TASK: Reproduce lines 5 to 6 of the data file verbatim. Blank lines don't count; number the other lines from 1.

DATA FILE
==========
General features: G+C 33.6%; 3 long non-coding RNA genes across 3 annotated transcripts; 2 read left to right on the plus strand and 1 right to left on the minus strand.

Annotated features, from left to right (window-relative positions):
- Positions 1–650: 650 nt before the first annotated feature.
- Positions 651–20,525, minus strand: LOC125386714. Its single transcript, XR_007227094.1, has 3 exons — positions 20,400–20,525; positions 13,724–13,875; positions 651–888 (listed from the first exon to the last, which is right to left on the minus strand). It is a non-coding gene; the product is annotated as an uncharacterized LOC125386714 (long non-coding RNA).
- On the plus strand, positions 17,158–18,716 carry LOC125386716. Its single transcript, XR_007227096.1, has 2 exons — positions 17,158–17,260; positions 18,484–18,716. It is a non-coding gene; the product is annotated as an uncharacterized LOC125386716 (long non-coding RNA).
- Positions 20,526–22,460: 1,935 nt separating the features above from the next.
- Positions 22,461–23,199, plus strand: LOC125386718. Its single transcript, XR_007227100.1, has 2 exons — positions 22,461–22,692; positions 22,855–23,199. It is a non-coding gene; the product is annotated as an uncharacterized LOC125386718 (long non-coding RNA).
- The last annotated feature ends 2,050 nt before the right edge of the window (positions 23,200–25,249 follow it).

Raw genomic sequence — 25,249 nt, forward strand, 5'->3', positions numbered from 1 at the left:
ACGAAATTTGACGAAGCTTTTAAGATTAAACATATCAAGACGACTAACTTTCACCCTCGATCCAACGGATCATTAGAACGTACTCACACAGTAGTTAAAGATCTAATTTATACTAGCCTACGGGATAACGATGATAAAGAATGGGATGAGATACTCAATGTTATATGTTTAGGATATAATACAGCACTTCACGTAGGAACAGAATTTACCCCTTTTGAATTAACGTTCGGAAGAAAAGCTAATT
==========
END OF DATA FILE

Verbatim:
- On the plus strand, positions 17,158–18,716 carry LOC125386716. Its single transcript, XR_007227096.1, has 2 exons — positions 17,158–17,260; positions 18,484–18,716. It is a non-coding gene; the product is annotated as an uncharacterized LOC125386716 (long non-coding RNA).
- Positions 20,526–22,460: 1,935 nt separating the features above from the next.